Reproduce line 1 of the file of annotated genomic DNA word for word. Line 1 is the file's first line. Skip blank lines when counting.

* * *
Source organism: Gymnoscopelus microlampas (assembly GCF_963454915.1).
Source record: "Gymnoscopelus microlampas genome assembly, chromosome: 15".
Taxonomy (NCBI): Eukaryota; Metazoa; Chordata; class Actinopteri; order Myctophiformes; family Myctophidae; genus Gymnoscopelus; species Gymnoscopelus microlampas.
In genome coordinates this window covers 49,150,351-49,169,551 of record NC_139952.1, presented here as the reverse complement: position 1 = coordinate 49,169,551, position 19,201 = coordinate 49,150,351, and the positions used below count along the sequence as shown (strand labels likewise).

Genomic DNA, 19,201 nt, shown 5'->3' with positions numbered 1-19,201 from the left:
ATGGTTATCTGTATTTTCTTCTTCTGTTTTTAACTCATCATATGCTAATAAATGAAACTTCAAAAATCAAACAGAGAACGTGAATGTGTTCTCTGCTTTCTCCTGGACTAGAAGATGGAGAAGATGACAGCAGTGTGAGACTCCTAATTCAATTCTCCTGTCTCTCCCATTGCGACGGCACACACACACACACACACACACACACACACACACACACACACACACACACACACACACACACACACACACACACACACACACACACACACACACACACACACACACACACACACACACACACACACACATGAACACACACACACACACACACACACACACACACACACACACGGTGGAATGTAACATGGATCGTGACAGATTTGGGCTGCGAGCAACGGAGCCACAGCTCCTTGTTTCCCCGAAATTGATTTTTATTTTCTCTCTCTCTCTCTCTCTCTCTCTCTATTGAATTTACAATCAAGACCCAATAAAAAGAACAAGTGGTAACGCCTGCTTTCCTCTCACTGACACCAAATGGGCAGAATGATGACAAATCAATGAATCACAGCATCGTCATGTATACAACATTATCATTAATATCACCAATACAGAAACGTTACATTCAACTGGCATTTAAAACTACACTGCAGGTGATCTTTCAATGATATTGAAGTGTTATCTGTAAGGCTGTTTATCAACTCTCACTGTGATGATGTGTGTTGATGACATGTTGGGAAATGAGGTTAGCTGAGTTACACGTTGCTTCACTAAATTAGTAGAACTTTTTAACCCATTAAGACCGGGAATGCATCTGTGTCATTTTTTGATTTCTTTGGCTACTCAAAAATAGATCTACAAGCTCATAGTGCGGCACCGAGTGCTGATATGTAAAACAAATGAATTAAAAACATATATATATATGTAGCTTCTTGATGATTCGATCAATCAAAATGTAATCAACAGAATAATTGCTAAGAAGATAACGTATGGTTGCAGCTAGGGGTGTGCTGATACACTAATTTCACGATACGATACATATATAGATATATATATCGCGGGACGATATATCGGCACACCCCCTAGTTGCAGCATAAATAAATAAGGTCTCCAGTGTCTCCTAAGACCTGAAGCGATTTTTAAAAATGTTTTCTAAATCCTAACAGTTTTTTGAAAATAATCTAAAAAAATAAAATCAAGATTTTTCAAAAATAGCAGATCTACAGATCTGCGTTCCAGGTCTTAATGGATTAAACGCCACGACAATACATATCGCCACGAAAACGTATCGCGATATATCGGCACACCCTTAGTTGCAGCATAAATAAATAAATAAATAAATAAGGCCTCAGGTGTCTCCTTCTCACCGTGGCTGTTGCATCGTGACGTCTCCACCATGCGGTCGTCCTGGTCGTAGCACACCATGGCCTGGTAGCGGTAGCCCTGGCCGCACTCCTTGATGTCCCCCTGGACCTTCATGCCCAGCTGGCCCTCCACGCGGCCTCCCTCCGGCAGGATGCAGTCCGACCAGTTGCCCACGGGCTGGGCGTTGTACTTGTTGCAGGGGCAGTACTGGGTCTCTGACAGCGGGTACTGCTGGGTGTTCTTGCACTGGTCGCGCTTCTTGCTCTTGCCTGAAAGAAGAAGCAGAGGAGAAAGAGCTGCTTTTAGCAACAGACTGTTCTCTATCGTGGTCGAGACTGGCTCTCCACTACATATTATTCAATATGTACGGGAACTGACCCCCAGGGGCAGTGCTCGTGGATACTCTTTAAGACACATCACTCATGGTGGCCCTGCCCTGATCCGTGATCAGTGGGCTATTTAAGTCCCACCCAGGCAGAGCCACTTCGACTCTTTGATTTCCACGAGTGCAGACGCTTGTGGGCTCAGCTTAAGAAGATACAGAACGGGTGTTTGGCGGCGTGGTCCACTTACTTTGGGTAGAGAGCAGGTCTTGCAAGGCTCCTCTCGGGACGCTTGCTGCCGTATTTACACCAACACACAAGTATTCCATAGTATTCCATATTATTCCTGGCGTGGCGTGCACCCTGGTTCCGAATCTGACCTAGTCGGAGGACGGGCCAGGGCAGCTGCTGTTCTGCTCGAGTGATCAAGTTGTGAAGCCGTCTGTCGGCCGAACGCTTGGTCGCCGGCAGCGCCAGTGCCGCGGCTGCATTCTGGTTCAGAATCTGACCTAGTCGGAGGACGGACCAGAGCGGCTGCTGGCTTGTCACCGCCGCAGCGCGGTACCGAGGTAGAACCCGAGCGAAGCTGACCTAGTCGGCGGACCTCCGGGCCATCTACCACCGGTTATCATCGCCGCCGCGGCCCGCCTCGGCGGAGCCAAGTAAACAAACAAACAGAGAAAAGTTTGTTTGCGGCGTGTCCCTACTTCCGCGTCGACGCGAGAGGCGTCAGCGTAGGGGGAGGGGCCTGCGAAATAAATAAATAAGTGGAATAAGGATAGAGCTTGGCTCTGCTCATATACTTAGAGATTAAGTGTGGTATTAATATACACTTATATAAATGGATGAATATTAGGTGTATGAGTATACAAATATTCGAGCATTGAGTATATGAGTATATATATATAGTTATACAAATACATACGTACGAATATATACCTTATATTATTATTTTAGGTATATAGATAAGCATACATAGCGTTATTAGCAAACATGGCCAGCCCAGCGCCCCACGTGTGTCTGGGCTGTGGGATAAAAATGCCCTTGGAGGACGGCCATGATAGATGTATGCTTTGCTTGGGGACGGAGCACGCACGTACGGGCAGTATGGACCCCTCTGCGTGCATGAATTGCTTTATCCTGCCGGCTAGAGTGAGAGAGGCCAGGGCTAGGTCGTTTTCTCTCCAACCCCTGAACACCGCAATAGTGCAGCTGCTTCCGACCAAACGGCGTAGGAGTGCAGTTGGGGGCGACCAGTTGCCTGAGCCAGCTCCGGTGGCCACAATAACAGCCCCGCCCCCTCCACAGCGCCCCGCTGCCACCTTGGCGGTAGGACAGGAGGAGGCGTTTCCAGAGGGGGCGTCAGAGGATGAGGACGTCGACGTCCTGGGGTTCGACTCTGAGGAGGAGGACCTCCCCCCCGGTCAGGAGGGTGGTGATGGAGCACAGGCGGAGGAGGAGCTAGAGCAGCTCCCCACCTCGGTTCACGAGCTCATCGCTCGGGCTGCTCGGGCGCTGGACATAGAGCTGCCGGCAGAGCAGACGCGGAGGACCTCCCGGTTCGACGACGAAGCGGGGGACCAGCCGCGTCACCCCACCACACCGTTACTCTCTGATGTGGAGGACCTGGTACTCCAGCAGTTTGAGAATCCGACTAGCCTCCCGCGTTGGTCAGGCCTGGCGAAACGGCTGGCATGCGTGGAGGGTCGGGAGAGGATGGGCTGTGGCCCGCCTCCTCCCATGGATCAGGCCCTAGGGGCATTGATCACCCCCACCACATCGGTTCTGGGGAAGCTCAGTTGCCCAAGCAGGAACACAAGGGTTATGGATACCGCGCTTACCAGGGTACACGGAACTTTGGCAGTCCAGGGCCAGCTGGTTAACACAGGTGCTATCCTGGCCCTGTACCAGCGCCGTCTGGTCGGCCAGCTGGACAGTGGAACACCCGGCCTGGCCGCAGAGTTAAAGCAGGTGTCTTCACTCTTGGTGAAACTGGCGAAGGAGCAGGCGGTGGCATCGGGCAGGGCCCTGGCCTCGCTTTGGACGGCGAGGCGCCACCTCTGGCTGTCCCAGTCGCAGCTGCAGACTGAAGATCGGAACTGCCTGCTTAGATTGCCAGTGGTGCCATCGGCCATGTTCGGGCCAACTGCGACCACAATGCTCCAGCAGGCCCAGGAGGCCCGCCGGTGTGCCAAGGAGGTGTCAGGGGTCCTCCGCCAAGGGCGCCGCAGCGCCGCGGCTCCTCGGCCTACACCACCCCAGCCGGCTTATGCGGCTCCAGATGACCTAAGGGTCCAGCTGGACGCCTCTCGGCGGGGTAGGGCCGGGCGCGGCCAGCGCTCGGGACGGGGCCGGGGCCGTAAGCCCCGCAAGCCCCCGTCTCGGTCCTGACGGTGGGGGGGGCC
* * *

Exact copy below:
Source organism: Gymnoscopelus microlampas (assembly GCF_963454915.1).